A year ago to the day, the same two sides met at this stage of the tournament, a week after Leinster won the Champions Cup in Bilbao.

Just a single point separated them at 16-15 in Leinster’s favour. In reality, that scoreline flattered Munster in a game where their passing skills proved substandard.

Twelve months on, Leinster fielded 17 of the same matchday squad, Munster 14.

On paper at least, this was a stronger Munster outfit, the most significant change being that of Joey Carbery, who featured at full back for Leinster that day, lining out at No 10.

More than anything, that is why a 15-point defeat felt hugely damaging for Munster. At times this season there was a strong feeling that progress was being made.

The nature of this defeat only serves to question that assertion. On the final whistle, a disgruntled Munster fan turned to me and vented his frustration.

Sitting in the commentary box, it was just as well my headphones were still in place. Suffice to say he wasn’t best pleased with what he had just witnessed.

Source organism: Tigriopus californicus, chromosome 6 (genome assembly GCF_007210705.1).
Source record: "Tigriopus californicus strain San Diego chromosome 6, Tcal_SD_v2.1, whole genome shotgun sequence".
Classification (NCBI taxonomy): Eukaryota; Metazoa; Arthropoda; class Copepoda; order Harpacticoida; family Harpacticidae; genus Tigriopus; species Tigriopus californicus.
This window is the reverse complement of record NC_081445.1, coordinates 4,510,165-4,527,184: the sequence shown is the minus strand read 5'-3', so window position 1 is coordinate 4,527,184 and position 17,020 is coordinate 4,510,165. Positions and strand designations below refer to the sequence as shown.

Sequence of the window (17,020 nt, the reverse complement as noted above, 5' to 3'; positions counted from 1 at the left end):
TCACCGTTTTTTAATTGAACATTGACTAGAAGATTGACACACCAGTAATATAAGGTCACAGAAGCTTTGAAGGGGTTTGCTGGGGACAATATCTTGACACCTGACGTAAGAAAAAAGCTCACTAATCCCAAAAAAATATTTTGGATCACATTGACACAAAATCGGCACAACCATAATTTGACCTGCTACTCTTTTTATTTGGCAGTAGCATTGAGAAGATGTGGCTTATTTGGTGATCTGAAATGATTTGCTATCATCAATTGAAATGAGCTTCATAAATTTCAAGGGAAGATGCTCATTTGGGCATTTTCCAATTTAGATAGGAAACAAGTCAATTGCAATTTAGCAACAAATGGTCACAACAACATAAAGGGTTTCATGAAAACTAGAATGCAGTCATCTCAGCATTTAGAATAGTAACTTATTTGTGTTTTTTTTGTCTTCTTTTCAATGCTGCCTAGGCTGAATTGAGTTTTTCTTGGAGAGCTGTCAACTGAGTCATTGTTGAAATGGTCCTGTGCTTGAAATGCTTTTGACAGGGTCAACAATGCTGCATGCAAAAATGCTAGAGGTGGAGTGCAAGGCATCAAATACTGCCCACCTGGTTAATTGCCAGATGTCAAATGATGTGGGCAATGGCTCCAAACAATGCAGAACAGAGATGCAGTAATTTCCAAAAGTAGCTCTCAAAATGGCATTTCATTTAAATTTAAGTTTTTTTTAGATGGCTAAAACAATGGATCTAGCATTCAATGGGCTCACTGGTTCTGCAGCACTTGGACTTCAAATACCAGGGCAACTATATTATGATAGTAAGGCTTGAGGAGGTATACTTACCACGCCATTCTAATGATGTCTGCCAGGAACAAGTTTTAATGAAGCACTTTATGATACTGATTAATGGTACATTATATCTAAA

Once again Munster looked toothless in attack. The quality and variety Glasgow Warriors brought to their play in the seven-try demolition of Ulster on Friday night only served to highlight the vast chasm in the potency of both back lines.

It’s not as if the personnel involved with Glasgow is superior to what Munster have on offer.

Yet Munster never threatened the Leinster try line, even when they were reduced to 14 men after James Lowe was yellow carded in an opening half when Munster enjoyed periods of dominance even if their multi-phase attack never really stressed a rock solid Leinster defensive wall.

During that period, Munster did succeed in putting more width on their game and the clever use of tip passes meant the point of attack was a bit more varied than normal.

However, lack of progress on that front led to a change of emphasis immediately after the break when Munster became far more direct, reverting to type with big carries from Tadhg Beirne, Jean Kleyn and CJ Stander gobbling up the metres.

Yet still no sign of a breakthrough try. Not only that, Munster failed to register a single point over the final half hour.

When Dave Kilcoyne and Stephen Archer knocked on in promising positions in the Leinster half, the hosts grew another few inches.